Britain and the War against Revolutionary FranceLiberty, Equality, Fraternity: the famous slogan of the French Revolution’s liberal and progressive leaders. But within three years those leaders would be gone, and the streets of Paris stained with blood, as a new regime emerged, both radical and popular. With the new regime came new ideas – and challenging new images: ragged sans-culottes, caps of liberty, and above all, bloody guillotines. How did such a change occur? And how did that affect their neighbours, above all Britain, seemingly awash with ‘ragged sans-culottes’ all of its own? This lecture will address those fascinating questions...
This lecture looked at the portrayal of women in Georgian England through the eyes of caricature. One of the most popular arts of the period, the 'social media' of its day even, caricature offers a unique insight into the rich and dynamic nature of Georgian society, above all for women, as we shall see..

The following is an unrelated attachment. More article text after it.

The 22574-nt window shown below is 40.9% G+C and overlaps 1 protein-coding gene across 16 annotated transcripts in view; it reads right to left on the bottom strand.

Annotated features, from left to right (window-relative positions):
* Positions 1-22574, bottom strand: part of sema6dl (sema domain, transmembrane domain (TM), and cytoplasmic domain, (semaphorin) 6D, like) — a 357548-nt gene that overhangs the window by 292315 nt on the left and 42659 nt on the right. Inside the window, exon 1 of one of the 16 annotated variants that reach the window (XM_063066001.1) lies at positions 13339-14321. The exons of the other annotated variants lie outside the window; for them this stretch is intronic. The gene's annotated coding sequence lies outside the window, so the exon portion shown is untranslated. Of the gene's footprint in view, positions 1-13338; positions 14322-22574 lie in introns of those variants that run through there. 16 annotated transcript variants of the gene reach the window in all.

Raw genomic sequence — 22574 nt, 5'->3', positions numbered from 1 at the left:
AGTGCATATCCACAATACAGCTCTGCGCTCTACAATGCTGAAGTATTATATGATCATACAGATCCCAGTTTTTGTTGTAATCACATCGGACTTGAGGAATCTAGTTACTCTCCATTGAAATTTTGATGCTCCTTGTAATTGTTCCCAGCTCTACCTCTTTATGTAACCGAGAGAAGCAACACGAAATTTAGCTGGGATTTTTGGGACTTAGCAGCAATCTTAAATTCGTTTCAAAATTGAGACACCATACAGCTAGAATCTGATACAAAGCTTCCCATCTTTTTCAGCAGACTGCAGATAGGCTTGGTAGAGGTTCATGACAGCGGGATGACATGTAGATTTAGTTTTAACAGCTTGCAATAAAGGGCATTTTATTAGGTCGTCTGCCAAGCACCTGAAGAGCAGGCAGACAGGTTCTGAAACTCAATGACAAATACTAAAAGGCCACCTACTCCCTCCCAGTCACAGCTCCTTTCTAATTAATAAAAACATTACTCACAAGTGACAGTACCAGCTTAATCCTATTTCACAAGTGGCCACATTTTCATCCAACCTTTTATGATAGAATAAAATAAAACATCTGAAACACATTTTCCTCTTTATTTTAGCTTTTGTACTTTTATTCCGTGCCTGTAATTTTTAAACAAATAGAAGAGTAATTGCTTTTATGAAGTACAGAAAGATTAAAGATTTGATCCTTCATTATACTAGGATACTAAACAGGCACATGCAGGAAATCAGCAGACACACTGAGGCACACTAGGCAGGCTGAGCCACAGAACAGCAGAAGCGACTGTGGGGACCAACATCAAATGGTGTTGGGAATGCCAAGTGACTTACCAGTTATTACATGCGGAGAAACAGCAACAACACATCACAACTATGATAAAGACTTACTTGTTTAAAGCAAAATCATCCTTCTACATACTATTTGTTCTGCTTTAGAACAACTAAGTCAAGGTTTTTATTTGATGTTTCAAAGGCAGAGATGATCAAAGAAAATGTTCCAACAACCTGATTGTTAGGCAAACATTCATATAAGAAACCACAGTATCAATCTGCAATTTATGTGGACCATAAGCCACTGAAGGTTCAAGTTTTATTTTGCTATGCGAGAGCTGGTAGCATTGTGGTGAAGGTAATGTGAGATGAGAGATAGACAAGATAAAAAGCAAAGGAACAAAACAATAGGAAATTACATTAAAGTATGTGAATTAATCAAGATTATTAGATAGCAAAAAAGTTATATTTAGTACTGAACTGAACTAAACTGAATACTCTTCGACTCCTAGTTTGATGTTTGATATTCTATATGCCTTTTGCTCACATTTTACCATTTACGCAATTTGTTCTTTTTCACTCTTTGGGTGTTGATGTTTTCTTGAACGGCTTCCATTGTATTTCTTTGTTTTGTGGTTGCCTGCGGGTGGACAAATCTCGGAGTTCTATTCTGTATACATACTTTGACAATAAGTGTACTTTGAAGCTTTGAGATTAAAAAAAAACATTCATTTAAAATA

From the great Anglo-Norman building programme, whose surviving architecture can be seen in Ely and Winchester, through the Early Gothic of Canterbury, the Early English of Salisbury, the Decorated Style of Exeter and on to the Perpendicular of York, this is a story of continuous stylistic and technical progress.
Nowadays Artificial intelligence (AI) is used as a broad term to describe the applications in AI. This is itself a subset of computational cognitive science which enables the machines to mimic humans. This session gives a brief introduction to computing cognitive science concepts and concludes with some recent examples developed by the tutor.
An archipelago of more than 6,800 islands, ranging from boreal to sub-tropical forests and high mountain ranges forming the backbone of its mainland, Japan has an exceptional plant species diversity. Ben Jones is Curator of University of Oxford Botanic Garden & Arboretum and will also explain the collaborative research and conservation work being undertaken with Japanese organisations.